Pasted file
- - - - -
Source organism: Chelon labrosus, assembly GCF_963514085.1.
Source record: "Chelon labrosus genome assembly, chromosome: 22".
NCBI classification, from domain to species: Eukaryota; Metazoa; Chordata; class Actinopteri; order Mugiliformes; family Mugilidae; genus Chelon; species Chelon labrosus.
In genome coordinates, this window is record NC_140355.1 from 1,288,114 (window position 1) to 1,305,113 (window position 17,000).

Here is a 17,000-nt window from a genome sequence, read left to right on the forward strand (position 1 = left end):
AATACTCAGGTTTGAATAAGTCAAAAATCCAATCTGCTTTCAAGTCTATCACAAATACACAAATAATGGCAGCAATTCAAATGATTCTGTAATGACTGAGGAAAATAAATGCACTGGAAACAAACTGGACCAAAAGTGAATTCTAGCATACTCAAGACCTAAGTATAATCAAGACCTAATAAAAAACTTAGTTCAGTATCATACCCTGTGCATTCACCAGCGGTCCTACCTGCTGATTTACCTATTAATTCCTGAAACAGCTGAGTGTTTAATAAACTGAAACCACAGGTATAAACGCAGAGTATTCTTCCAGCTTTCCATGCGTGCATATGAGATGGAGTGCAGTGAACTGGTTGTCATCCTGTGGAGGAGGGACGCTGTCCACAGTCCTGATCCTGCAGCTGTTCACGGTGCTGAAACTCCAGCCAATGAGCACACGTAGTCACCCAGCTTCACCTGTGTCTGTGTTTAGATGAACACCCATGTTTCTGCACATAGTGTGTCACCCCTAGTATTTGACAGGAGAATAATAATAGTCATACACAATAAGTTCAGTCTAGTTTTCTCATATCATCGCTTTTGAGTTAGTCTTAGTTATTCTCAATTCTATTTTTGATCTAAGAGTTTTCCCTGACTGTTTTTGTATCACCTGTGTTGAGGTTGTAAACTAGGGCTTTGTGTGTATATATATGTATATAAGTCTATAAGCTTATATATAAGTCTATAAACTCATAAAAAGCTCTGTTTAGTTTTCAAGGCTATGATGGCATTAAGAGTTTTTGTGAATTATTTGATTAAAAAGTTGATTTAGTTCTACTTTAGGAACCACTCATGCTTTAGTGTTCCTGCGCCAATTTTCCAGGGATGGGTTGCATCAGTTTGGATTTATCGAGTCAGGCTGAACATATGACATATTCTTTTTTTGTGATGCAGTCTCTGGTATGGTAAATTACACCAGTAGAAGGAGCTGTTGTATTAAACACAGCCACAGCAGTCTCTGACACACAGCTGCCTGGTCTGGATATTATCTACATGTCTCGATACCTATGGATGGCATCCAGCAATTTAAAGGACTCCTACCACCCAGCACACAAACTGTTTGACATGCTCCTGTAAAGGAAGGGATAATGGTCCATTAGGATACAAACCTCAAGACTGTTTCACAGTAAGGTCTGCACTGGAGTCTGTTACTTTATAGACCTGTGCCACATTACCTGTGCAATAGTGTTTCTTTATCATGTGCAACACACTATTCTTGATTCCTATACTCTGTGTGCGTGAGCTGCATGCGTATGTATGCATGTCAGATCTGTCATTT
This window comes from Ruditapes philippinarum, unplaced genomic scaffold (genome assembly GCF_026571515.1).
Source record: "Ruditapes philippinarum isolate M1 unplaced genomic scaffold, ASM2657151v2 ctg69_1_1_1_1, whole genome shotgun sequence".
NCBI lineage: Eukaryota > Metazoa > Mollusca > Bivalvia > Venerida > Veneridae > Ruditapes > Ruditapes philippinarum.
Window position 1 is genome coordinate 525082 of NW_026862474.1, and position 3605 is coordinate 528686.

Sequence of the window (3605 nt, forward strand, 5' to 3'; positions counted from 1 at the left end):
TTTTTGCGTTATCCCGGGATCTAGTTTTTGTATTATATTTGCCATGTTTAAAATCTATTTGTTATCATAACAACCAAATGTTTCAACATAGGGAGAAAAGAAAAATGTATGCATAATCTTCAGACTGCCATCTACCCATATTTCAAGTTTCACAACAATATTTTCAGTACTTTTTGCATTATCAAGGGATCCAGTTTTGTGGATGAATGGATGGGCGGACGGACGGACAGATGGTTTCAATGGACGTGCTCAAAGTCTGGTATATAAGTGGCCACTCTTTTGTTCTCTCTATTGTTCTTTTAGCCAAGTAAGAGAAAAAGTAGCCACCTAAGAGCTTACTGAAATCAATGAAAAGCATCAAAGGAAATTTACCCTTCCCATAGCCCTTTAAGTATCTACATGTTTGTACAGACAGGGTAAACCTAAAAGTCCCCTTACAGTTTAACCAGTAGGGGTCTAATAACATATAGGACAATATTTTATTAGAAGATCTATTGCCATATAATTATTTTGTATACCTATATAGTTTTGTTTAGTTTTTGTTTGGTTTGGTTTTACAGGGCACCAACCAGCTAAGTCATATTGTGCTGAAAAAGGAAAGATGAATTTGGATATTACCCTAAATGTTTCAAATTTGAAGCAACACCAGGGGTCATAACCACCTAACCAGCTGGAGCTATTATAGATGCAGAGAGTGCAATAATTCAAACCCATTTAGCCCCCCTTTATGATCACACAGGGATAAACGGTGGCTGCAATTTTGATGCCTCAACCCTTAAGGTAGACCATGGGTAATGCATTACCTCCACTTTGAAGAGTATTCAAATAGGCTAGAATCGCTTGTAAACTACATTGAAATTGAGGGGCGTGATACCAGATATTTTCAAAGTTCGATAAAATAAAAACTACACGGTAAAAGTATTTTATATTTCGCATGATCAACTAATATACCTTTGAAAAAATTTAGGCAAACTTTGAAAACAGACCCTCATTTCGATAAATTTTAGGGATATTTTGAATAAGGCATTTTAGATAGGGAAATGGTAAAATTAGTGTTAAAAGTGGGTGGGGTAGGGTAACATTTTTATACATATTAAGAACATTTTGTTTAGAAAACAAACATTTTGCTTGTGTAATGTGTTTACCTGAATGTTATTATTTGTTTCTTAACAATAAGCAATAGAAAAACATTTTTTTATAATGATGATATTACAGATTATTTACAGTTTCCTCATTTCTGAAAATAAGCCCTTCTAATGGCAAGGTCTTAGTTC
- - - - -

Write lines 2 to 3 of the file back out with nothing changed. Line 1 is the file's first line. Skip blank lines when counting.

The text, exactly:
Source record: "Chelon labrosus genome assembly, chromosome: 22".
NCBI classification, from domain to species: Eukaryota; Metazoa; Chordata; class Actinopteri; order Mugiliformes; family Mugilidae; genus Chelon; species Chelon labrosus.